LED lights come in way more shapes, colors, sizes, and configurations than cfl's do. I have replaced some of my 2 foot and 4 foot fluorescent fixtures with led strip lights with highly satisfying results. No more delay when the switch is flipped, and no more flickering when it's cold outside... I believe they have now graduated beyond the "Christmas lights" they used to be! Put a "corncob" in your droplight in the garage and repeatedly pick the thing up off the ground, still working. That corncob has saved me at least an hour of having to hunt for another bulb in the middle of a project.

Beware what color of white you get, though. There are many colors with "white" in the name, and even the same name is a different hue from brand to brand.
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Old 10-01-14, 09:11 AM   #6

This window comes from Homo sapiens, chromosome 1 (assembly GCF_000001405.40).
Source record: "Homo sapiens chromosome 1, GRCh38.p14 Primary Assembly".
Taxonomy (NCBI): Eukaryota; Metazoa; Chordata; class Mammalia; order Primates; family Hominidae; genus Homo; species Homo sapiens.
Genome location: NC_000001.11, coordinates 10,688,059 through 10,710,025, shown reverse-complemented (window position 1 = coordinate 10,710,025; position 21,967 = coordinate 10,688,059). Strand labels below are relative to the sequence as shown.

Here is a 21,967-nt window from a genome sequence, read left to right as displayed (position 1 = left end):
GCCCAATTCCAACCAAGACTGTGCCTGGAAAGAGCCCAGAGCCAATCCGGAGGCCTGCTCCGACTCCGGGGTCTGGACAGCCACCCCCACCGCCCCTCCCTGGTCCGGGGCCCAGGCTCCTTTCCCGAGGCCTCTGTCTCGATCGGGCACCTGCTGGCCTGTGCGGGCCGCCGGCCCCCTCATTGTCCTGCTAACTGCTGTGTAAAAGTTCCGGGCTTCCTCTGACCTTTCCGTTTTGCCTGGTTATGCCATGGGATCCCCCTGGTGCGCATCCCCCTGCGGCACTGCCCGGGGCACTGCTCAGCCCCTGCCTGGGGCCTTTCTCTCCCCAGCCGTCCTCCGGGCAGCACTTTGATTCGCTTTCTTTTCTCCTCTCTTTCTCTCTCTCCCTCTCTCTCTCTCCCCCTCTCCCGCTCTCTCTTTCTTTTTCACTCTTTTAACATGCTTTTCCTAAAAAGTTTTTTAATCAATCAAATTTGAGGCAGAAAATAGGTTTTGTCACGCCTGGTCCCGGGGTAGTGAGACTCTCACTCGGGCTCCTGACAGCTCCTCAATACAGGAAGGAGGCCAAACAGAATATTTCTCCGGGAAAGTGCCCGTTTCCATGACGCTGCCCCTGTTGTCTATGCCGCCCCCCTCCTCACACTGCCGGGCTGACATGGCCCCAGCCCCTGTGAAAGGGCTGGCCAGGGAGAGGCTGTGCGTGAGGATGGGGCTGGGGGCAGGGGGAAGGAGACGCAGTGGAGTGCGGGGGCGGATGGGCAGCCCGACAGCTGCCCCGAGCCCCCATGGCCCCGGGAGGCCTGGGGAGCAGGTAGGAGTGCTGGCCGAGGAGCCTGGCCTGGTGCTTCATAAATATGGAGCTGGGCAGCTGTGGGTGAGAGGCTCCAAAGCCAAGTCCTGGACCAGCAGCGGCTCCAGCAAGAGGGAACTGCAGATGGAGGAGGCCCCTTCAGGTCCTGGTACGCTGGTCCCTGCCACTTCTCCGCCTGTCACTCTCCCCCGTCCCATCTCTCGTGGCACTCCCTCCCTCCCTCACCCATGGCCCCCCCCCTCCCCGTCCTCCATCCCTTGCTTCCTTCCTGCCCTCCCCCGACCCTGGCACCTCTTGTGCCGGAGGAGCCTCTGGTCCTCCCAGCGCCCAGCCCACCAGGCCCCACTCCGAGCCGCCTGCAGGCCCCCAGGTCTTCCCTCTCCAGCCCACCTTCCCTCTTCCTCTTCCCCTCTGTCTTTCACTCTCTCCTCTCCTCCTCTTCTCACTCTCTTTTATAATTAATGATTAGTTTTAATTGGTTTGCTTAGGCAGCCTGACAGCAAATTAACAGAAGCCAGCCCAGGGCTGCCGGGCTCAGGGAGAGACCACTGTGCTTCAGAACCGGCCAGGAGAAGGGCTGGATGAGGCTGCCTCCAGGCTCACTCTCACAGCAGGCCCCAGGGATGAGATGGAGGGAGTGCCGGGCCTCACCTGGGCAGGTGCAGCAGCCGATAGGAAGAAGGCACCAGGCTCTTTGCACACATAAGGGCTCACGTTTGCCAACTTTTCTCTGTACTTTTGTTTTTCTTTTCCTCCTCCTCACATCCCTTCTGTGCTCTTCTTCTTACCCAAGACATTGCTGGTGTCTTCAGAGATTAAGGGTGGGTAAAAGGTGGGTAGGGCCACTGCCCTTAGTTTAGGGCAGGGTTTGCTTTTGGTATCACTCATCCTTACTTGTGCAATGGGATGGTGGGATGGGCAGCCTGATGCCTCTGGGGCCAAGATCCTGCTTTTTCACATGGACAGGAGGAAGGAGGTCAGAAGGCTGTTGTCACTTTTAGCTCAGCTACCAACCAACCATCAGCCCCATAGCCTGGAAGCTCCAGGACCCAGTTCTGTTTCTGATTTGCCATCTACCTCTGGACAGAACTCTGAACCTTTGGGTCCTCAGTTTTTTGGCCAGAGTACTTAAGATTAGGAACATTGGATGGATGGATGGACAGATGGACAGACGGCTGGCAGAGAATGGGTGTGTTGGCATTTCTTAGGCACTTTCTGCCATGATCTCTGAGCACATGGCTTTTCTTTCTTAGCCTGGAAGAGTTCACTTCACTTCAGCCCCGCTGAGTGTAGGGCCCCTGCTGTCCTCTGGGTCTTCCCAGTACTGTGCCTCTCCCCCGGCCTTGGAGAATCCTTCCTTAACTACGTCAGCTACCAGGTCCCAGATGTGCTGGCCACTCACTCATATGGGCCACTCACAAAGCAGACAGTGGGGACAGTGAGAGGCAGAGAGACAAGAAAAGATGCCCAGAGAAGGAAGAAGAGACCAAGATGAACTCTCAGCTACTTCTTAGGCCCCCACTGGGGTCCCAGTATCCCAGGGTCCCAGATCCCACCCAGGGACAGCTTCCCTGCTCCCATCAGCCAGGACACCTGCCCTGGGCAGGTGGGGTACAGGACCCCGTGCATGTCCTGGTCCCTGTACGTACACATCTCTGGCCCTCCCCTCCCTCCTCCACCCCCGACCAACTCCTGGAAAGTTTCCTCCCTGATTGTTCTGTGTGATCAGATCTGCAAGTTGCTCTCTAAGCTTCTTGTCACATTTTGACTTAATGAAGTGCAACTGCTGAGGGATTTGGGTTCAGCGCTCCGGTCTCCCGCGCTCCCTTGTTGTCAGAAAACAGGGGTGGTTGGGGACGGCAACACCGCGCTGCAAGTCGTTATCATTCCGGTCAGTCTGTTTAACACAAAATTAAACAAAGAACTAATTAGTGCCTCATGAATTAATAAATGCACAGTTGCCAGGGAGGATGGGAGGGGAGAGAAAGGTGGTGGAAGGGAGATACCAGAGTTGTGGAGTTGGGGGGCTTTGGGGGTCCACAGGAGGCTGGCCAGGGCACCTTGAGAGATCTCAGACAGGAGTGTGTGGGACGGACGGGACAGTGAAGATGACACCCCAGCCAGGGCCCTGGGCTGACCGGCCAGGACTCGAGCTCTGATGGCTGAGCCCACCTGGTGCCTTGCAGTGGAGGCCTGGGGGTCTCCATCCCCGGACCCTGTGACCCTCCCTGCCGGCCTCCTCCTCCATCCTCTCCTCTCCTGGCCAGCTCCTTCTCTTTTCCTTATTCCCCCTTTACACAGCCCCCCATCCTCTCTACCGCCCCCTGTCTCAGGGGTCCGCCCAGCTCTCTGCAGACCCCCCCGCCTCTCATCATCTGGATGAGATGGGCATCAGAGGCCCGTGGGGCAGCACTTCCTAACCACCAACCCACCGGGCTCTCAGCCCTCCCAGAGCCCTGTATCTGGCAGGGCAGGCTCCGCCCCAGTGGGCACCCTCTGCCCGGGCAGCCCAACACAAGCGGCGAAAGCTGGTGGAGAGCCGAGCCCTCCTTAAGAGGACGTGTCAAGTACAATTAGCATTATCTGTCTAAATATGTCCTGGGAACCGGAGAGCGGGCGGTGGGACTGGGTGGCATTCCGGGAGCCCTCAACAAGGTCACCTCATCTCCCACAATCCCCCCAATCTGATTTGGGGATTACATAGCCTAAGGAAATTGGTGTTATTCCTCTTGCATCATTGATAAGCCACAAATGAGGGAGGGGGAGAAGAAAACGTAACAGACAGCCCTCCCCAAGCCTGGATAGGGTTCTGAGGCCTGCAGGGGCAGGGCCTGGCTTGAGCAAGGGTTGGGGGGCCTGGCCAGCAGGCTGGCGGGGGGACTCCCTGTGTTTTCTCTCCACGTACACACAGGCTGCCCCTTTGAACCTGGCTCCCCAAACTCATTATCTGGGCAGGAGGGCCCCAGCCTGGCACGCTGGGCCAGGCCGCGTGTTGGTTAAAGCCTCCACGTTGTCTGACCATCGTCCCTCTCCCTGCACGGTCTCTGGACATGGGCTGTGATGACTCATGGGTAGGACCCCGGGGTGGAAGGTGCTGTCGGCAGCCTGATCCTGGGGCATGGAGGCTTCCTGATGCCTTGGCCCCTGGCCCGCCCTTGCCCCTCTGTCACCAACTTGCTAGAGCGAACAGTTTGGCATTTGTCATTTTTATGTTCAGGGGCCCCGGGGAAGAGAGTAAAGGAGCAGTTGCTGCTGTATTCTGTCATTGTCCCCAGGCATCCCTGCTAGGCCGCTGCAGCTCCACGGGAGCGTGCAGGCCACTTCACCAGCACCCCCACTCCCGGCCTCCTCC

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The math isn't difficult. My average cfl is 15w, I can get 2-3 for $10. The Led equivalent uses 13watts, cost about $20 per bulb. I'm not in a huge hurry to save 3 watts per hour of use. Maybe the technology will get more efficient of even cheaper. The payback on solar is even faster!
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Old 10-01-14, 10:10 AM   #7
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The math isn't difficult. My average cfl is 15w, I can get 2-3 for $10. The Led equivalent uses 13watts, cost about $20 per bulb. I'm not in a huge hurry to save 3 watts per hour of use. Maybe the technology will get more efficient of even cheaper. The payback on solar is even faster!
The math is more difficult than simple arithmetic... there's actually some multiplication and division involved.

When you talk about "payback", time is involved. To make an intelligent comparison, you need to look at bulb life, bulb cost, and energy use over the lifetime(s) of your alternatives.

There are web sites that have already done the analysis, and multiplication and division for you, so you only need to look at the answer.

Another aspect that you may or may not want to take responsibility for is the environmental cost of manufacture and disposal, because when you throw something away (especially mercury), there really isn't any 'away'.